Exotics are not prone to talking, but when they do, they have a soft and pleasant voice.

The Exotic is a medium to large cat, with a short thick, broad, deep chest, short, sturdy legs and tail with a rounded tip.

Due to having Persian in their bloodlines, polycystic kidney disease can be a problem. Always ask the breeder about any health problems and screening they have done (including testing the parents for PKD).

Russian Blue

Russian Blue cat

  • Energy: Moderate
  • Coat: Short
  • Cost: $900-1,200
  • Colours: Blue
  • Independence: **
  • Care: Groom once a week

Also known as Archangel Cat, the Russian blue is an exquisite looking cat with a plush double coat shimmering with silver highlights, their sleek appearance, and mischievous emerald green eyes.

Russian blues are a conservative, devoted and inquisitive cat who loves to follow his or her human family from room to room. The Russian loves to communicate with their humans with a soft and quiet voice and get along with everybody including children if introduced properly.

The Russian blue is an overall healthy breed with no known health conditions.

Ragdoll

Ragdoll kitten

  • Energy: Low to moderate
  • Coat: Semi-long
  • Cost: $800 $1,400
  • Colours: Seal, chocolate, blue, lilac, red
  • Independence: **
  • Care: Groom once a day

One of the largest domestic cat breeds, the Ragdoll is a blue-eyed, semi-longhaired cat known for their easygoing and relaxed nature.

Ragdolls are a laid back and calm breed who thrive on companionship and never far from their human family. Many Ragdoll owners claim they are almost dog-like. The Ragdoll makes an exceptional family pet, and get along with everyone including children and other pets.

An adult Ragdoll weighs between 6.5 – 8 kg (14 – 17.5 lbs) for males and females weighing slightly less at 5.5-7.5 kg (12-16.5 lbs). They come in several patterns which include pointed, mitted, bicolour and van.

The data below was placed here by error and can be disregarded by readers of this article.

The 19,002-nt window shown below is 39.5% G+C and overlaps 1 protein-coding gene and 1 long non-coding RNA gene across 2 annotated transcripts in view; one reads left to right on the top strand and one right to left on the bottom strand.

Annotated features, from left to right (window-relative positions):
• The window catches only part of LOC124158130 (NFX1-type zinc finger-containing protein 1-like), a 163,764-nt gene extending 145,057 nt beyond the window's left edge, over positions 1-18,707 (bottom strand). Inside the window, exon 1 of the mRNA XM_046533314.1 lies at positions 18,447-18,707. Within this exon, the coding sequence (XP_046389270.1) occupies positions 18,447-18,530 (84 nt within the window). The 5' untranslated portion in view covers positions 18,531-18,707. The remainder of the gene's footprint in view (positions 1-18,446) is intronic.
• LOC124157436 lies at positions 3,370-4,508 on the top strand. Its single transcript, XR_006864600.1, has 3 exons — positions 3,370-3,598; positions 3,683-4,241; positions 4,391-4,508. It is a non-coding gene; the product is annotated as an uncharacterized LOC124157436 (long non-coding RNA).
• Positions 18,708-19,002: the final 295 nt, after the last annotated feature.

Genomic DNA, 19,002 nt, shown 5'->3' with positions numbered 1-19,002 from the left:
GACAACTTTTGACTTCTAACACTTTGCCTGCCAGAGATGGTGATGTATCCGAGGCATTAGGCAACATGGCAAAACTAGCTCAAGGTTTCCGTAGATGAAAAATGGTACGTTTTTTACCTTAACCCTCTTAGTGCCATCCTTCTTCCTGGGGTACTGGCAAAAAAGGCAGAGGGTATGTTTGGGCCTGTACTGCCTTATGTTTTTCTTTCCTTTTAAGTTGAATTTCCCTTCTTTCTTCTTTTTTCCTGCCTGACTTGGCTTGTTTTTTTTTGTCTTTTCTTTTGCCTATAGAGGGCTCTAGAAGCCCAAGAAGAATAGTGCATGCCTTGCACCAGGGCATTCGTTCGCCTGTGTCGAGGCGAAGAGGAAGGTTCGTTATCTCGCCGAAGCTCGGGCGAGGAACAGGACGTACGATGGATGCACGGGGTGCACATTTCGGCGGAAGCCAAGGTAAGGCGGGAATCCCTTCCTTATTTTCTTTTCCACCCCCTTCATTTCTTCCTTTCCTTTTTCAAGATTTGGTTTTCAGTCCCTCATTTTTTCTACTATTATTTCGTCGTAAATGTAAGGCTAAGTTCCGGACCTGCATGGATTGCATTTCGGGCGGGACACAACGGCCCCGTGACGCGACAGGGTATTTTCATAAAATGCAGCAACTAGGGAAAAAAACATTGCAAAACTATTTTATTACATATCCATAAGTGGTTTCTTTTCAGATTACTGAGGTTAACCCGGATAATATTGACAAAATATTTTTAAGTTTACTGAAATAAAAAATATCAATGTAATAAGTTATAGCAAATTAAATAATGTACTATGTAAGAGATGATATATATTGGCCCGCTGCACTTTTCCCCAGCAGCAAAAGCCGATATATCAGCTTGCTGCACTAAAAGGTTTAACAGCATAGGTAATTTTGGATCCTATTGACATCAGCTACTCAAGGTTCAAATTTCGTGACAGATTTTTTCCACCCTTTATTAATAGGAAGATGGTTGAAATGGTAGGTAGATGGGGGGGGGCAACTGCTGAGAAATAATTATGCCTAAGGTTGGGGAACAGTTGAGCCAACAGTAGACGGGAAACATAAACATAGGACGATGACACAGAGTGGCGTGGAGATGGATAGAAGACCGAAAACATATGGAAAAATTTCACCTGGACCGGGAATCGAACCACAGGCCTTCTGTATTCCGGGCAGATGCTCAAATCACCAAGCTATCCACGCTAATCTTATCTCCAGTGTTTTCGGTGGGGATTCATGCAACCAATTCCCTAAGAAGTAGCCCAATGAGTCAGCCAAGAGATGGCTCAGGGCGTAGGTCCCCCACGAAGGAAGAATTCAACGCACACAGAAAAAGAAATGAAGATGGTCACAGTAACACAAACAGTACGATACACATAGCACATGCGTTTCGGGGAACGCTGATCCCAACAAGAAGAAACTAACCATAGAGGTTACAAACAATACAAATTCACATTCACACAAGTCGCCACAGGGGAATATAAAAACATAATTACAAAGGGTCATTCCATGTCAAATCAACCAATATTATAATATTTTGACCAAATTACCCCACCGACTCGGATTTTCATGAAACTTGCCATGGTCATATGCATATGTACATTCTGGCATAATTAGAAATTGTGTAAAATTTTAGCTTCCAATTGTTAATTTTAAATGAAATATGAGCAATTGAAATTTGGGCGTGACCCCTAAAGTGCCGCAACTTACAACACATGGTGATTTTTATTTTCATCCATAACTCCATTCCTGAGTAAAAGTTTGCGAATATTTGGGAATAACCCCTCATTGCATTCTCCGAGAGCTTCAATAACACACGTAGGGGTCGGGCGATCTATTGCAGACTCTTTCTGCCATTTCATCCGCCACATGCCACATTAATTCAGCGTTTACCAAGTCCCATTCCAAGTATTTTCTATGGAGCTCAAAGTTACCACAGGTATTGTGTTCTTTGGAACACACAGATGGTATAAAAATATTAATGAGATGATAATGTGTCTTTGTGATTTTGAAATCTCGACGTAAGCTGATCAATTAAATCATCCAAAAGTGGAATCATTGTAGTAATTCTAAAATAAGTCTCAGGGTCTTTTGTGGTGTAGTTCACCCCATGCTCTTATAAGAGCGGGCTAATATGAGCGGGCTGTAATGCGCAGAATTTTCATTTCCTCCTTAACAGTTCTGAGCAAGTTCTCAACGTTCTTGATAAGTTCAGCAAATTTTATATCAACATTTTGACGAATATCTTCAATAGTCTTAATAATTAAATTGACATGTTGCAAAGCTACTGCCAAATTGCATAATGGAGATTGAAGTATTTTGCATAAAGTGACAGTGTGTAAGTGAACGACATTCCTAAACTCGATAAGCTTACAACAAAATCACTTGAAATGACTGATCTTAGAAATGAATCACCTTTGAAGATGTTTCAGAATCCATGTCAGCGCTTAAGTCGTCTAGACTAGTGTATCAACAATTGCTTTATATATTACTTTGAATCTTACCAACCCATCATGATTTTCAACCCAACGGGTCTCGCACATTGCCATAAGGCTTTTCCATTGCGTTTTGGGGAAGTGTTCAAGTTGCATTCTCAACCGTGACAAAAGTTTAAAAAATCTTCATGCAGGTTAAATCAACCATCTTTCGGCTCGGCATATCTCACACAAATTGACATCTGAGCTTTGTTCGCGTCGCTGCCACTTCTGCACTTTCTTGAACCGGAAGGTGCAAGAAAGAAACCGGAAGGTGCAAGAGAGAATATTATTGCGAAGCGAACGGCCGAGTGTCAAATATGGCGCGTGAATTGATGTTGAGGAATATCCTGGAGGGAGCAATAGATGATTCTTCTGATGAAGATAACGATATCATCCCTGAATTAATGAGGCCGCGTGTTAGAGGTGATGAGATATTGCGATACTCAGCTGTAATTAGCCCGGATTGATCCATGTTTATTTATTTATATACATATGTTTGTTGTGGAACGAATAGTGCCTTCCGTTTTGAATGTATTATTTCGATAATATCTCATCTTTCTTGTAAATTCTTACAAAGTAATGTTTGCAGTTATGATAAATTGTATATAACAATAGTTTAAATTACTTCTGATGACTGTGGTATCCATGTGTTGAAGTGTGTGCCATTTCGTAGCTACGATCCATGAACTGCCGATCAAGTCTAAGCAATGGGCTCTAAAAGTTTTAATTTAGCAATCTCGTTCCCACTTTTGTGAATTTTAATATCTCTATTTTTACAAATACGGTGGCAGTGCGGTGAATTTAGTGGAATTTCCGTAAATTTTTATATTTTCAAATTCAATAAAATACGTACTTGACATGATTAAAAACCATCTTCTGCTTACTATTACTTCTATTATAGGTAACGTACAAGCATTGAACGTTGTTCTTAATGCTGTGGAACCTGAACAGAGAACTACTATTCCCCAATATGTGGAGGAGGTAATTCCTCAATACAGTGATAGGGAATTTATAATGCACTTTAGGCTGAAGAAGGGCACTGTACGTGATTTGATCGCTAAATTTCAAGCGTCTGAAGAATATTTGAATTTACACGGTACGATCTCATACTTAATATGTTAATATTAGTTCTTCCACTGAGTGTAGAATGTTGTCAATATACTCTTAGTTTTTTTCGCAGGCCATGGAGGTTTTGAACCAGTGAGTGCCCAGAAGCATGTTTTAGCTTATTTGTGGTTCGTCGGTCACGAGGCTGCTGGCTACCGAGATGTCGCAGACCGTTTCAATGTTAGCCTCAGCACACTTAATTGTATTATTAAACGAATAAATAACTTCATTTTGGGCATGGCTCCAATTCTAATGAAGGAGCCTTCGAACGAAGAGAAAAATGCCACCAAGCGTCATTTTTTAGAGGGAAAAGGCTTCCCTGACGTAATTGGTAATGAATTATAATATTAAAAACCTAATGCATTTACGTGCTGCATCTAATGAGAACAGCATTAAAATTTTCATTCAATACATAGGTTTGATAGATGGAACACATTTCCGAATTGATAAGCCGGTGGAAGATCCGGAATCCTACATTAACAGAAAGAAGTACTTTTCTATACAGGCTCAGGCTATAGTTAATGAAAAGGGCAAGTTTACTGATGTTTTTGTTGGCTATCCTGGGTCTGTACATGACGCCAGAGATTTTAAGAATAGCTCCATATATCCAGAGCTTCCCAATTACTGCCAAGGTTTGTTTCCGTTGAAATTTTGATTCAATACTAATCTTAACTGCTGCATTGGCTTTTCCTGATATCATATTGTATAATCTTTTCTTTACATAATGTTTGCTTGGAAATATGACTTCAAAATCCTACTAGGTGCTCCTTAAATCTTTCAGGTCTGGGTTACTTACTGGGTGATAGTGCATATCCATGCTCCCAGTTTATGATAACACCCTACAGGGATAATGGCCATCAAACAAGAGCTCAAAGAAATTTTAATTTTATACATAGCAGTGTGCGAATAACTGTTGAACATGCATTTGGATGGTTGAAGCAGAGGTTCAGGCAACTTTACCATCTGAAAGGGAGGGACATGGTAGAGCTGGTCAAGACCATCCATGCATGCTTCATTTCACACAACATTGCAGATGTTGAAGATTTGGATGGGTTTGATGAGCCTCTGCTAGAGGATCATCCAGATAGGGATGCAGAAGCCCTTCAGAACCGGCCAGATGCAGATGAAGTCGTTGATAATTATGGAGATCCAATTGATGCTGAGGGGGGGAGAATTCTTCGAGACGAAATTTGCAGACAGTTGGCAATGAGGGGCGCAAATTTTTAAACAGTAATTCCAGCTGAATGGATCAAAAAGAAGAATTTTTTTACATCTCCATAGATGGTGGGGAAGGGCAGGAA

Ragdolls are an overall healthy breed but have an increased risk of hypertrophic cardiomyopathy and feline mucopolysaccharidosis.

American Shorthair

American Shorthair

  • Energy: Moderate
  • Coat: Semi-long
  • Cost: $900 $1,200
  • Colours: All colours and patterns
  • Independence: ***
  • Care: Groom once a week

American Shorthairs are descended from European cats who were brought to America by early settlers and have become a much-loved breed in both North America and around the world.

The American Shorthair likes to be around their human family but is also happy to spend time on his or her own which makes them an ideal companion for owners who want to share their home with a cat but have a little space too. They are friendly, easygoing and remain playful well into adulthood.

American Shorthairs are an overall well-balanced cat, there is nothing extreme about their appearance. They are a medium to large cat, muscular and well boned. Silver tabby is the most recognised pattern, but all coat colours and patterns are accepted.

The American shorthair is a healthy breed, but have an increased incidence of hip dysplasia and hypertrophic cardiomyopathy.

Tonkinese

Tonkinese kitten

  • Energy: Moderate
  • Coat: Semi-long
  • Cost: $800 $1,400
  • Colours: Seal, chocolate, blue and lilac
  • Independence: **
  • Care: Groom once a week

The Tonkinese is a cross between a Siamese and a Burmese and has the best traits of both breeds. Some Tonkinese can be talkative, but not as much as their Siamese cousins.

Tonkinese cats are active, curious, loving and adaptable and make a great family pet. Because of their people-oriented nature, they don’t like to spend extended periods alone.

Tonkinese are medium in size and muscular, the body lacks the exaggerated length of the Siamese, although they are surprisingly heavy when picked up. The coat colour occurs in three types, solid, mink and pointed.

The Tonkinese is a healthy breed with no known genetic health problems.




Julia Wilson is a cat expert with over 20 years of experience writing about a wide range of cat topics, with a special interest in cat health, welfare and preventative care.Julia lives in Sydney with her family, four cats and two dogs. She enjoys photography, gardening and running in her spare time.Full author bio Contact Julia